As societies polarize and parties fragment, political leaders struggle to connect to their publics. In search of ways to cut across the technocratic jargon of our complex times, they tend to reach for metaphors. There is nothing new here, of course. Aristotle went as far as saying that metaphors are ‘the only words everybody uses’: metaphors were able to communicate difficult things because of what he described as their ‘clarity, and sweetness and strangeness’. Indeed, his own metaphor of the political leader as the captain of a ship is one of the most enduring in western politics.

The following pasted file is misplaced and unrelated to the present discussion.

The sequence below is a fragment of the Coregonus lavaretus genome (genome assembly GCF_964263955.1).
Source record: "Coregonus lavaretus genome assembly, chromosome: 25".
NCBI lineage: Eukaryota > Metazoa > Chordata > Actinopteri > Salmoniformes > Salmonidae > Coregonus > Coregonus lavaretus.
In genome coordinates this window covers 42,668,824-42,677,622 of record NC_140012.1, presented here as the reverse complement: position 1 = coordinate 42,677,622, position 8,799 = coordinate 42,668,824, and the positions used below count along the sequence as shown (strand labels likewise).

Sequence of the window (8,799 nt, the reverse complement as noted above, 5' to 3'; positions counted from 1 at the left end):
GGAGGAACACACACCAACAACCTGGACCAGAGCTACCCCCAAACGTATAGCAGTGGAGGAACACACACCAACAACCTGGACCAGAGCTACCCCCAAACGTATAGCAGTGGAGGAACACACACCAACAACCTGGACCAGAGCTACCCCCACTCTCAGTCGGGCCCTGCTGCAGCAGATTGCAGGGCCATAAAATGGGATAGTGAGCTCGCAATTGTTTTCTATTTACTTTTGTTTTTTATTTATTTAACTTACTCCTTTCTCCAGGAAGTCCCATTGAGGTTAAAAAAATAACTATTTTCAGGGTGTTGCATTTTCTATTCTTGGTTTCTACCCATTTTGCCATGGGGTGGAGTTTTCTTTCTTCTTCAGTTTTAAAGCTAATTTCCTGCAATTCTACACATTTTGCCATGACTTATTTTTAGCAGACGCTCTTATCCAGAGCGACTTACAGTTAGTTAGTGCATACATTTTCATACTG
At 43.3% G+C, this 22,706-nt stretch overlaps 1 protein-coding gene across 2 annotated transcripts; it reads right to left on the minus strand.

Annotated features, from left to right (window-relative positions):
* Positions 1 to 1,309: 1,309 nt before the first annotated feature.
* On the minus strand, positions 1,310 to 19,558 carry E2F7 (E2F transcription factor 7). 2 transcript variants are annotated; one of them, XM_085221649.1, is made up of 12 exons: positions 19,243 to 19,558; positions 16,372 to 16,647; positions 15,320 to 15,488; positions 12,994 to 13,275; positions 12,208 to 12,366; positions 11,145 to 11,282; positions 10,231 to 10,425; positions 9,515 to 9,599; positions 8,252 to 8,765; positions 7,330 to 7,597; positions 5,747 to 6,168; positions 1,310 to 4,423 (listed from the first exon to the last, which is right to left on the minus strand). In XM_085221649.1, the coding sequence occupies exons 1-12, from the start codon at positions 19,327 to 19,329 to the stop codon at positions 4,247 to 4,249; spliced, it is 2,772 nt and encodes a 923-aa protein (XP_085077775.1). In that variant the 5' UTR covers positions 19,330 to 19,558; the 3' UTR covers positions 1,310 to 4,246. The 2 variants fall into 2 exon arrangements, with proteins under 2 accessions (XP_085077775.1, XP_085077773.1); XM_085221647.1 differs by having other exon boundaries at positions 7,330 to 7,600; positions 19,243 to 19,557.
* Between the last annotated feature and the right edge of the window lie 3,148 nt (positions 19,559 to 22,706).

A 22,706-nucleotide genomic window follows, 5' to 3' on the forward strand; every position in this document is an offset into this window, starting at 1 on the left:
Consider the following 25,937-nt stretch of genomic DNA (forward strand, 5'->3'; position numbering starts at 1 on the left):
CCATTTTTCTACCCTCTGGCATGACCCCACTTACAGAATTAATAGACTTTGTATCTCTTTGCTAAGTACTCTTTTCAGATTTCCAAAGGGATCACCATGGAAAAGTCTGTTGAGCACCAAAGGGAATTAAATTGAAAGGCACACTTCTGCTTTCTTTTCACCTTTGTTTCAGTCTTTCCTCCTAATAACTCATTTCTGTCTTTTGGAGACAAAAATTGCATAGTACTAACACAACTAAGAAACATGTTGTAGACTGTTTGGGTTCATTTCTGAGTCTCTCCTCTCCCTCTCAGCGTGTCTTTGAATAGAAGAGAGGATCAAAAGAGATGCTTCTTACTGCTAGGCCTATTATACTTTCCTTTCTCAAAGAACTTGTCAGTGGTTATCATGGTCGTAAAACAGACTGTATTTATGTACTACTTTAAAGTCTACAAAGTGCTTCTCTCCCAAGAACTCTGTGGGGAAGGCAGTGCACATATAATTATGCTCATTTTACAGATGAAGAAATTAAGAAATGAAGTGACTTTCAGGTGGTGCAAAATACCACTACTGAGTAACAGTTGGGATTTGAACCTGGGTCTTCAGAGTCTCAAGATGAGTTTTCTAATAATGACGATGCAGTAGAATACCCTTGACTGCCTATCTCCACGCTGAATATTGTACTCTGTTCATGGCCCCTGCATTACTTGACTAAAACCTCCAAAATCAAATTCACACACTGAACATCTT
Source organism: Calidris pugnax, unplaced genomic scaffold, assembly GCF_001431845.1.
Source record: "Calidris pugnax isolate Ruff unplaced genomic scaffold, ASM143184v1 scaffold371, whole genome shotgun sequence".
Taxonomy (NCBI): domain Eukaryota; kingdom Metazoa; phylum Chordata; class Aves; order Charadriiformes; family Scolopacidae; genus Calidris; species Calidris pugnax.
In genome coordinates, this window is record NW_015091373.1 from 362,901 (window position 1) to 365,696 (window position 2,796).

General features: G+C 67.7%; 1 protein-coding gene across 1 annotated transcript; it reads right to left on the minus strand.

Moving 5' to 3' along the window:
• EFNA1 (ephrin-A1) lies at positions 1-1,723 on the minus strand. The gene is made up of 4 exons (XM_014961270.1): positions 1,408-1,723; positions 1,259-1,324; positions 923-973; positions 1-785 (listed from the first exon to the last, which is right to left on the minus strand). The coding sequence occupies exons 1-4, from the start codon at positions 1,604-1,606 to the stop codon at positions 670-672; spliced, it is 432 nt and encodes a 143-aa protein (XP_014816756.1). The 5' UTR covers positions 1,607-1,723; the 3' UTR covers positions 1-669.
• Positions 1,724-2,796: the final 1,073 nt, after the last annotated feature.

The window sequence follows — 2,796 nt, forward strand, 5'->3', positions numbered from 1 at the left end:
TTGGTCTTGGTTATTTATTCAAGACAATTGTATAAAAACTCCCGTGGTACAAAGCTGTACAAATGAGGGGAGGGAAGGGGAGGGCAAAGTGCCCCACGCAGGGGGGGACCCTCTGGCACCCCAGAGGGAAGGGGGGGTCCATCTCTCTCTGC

Metaphors do two things − they can simplify through analogy (think of the ‘world wide web’, as opposed to ‘an information space where documents and other resources are identified by Uniform Resource Locators, interlinked by hypertext links’), but more importantly they encourage a particular understanding of phenomena.